Property ownership has been a wealth building tool for investors for a number of years. It has proven a relatively stable investment despite the recent downturns in the market. Investing in real estate and renting it out is a solid investment strategy employed by many property managers.
Making it a Success
Choosing the right property and tenants is critical in making your investment successful. This does naturally mean an increased amount of responsibility for you – you will need to screen tenants, collect rentals, effect repairs, etc. You can hand these responsibilities over to a property management company but there are some basic things you will need to consider first.
Whether to allow pets or not is one of these decisions.
The Disadvantages of Renting to Pet Owners
Most people love pets but when you are a property owner, there can be some problems associated with renting to pet owners. Pets can cause damage to the property – urine and waste stains are very difficult to remove from carpets, especially if allowed to set in.
Pets may additionally cause damage by chewing or breaking household items or fences – they can also cause a great deal of damage to landscaping.
Pets can also get quite noisy and this can cause problems with the neighbours. Although this does not necessarily impact directly on you as a property owner, it can end up being a problem in terms of dealing with complaints.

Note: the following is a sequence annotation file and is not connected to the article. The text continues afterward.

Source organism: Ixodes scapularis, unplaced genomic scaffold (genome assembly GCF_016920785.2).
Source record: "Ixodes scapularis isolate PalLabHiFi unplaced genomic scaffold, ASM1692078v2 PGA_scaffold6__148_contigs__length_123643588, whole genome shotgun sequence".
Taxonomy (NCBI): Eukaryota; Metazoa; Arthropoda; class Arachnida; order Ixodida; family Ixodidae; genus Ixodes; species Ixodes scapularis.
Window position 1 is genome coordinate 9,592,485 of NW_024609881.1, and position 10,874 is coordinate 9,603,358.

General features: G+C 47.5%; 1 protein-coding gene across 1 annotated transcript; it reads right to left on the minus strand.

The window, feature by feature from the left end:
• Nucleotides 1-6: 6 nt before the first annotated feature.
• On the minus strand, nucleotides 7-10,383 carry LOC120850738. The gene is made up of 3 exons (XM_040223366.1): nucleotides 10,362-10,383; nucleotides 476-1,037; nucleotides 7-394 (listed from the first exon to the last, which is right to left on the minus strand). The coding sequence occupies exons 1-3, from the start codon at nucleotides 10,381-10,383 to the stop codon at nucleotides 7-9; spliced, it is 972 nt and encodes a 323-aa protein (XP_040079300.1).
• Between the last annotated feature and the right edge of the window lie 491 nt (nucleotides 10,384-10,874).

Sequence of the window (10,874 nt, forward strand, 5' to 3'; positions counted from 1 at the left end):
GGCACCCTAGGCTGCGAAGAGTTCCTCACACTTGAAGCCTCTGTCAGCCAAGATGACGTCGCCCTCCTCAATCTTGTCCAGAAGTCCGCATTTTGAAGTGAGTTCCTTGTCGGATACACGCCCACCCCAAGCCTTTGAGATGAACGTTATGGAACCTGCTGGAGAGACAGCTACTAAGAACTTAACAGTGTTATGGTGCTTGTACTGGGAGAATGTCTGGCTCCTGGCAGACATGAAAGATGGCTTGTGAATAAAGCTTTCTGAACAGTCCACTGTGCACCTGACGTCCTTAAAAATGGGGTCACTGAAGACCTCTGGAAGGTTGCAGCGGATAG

The Advantages of Renting to Pet Owners
You should not overlook the fact that a lot of people love having pets. Allowing pets can be an advantage in a market where renters have a lot of options to choose from. You will also have a wider range of candidates and will so find it easier to rent the property out more quickly.
This, in turn, allows you to charge a higher rental for allowing pets. In most cases, people will be willing to pay a higher deposit and a higher monthly rental in order to be allowed to have pets.
Pet owners are generally more responsible as well – it takes money to be able to look after a pet properly.
A further advantage is that pet owners will generally become more settled in the home and are not likely to consider moving and uprooting their pets in a hurry – leading to a more stable property turnover.
In general, you need to weigh up all the pros and cons involved and consider whether or not the possible disadvantages outweigh the possible advantages. At the end of the day, you are the only one that can make that decision.